The Black Death lasted for three years in England. Historians estimate that between 30% and 50% of the English population died from the disease. This dramatic loss in population led to great changes taking place. Fields were left unsown and unreaped. Those who had not died of the plague were in danger of dying from starvation.
Food shortages also resulted in much higher prices. The peasants, needing extra money to feed their families, demanded higher wages. The landowners, desperately short of labour, often agreed to these wage demands. The landowners were worried that if they refused, their workers would run away and find an employer who was willing to pay these higher wages.
In 1348, Ralph, Earl of Stafford, and John Giffard were paying their farm labourers one pence a day. By 1350 they were forced to increase it to two pence a day. Other local landowners were paying three pence a day. John Giffard warned the Earl of Stafford that there was a danger that the serfs would leave Yalding in an effort to obtain higher wages.
Landowners like the Earl of Stafford complained to Edward III about having to pay these higher wages. The landowners were also worried about the peasants roaming the country searching for better job opportunities. In 1351, Parliament decided to pass the Statute of Labourers Act. This law made it illegal for employers to pay wages above the level offered in 1346.
Some employers, who were desperately short of workers tended to ignore the law. This was especially true of those employers living in towns. Some freemen who had skills in great demand, such as carpenters and masons, began to leave their villages. Serfs became angry when they heard of the wages that people were earning in towns. Some serfs even ran away to towns in an effort to obtain higher wages. Large numbers of serfs went to London. Most of these serfs could only find unskilled manual work. By 1360 over 40,000 people were living in London.
If the serfs were caught they were taken back to their village and punished. It was difficult for the lords of the manor to punish them too harshly. Execution, imprisonment and mutilation only made the labour shortage worse, therefore the courts were more likely to punish the serfs by a fine. Sometimes runaway serfs were branded on the forehead. The rest of the serfs' tithing group were also fined for not stopping him or her from running away.
That every man and woman of our kingdom of England... who is able bodied and below the age of sixty years, not living by trade nor carrying on a fixed craft or land of his own... shall be bound to take only the wages... that were paid in the twentieth year of our reign of King Edward III (1346).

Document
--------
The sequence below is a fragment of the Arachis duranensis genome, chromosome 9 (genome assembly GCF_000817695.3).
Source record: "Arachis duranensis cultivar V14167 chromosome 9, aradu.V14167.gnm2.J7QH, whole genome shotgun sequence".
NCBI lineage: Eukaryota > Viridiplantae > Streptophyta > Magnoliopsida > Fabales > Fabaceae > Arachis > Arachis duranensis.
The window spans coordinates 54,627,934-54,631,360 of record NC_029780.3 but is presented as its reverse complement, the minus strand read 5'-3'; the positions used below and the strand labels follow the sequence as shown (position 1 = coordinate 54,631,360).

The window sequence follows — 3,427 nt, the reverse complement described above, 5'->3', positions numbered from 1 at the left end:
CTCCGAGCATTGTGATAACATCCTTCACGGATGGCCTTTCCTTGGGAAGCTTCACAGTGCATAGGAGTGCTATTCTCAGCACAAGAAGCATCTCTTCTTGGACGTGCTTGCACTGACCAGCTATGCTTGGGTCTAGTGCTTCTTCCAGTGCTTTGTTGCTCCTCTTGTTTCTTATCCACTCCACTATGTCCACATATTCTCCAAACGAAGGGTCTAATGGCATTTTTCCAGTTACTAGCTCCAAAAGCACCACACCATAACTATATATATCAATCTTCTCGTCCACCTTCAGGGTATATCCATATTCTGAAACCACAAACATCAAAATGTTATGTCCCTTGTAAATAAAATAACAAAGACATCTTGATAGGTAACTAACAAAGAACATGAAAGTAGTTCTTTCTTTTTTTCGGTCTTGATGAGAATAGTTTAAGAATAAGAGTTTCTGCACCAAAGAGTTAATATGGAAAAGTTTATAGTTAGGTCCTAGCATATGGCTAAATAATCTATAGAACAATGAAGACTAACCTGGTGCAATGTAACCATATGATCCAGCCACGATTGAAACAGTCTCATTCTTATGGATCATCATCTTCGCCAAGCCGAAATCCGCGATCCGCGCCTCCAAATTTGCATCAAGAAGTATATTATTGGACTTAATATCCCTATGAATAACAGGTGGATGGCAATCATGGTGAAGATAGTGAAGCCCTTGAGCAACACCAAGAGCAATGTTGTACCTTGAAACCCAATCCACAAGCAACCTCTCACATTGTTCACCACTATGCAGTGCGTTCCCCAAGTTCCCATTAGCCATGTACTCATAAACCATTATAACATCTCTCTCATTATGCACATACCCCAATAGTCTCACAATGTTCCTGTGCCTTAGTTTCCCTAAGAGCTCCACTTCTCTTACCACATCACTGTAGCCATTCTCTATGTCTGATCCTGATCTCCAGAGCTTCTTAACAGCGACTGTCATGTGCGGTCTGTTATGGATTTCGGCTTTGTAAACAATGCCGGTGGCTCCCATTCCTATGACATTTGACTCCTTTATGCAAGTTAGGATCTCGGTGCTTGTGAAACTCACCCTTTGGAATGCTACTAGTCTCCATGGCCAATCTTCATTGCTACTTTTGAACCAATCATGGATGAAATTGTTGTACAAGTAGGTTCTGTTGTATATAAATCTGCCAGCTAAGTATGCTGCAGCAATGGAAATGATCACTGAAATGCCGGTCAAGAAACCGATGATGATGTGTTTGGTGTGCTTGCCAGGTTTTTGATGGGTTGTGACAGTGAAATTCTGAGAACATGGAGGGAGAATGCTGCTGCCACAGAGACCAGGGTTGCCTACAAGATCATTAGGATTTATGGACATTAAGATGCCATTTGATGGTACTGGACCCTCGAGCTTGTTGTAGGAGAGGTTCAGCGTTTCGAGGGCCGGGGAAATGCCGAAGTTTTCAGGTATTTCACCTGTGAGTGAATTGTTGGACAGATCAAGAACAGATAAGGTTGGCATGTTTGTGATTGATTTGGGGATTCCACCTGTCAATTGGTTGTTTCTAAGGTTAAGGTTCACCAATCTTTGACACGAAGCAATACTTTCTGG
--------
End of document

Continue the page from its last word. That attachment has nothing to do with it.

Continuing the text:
(B) John Gower, owned a large farm in Kent (c. 1360)
The shepherd and the cowman demand more wages now than the bailiff They work little, dress and feed like their betters, and ruin stares us in the face.
(C) Henry Knighton, Chronicle (c. 1355)
The king sent notice into counties of the realm that labourers should not receive more than they had in the past... But the labourers paid no notice to the king's orders... If anyone wanted to hire them he was obliged to give them whatever they asked, and so he had a choice, either to lose his crops or satisfy their greed.
(D) William Langland, Piers Ploughman (c. 1365)
Working men curse the king and all his parliament... that makes such laws to keep the labourer down.
(E) J. F. C. Harrison, The Common People (1984)
If a serf dwelt unclaimed for a year and a day in a town, and was received into the community or guild of that town as a citizen, he was thereby made free.
1. Give as many reasons as you can why labourers demanded higher wages in 1350.
2. Give as many reasons as you can why landowners paid higher wages in 1350.
3. Read paragraphs 3 and 4 and source A. (a) What was the Statute of Labourers Act? (b) Why did Parliament pass the Statute of Labourers Act?
4. Read paragraph 5 and source E. Why did towns grow in size after 1350?
5. Read sources B, C and D. Did these men agree or disagree with the Statute of Labourers' Act?
6. Write a debate between John Gower and William Langland on the Statute of Labourers' Act.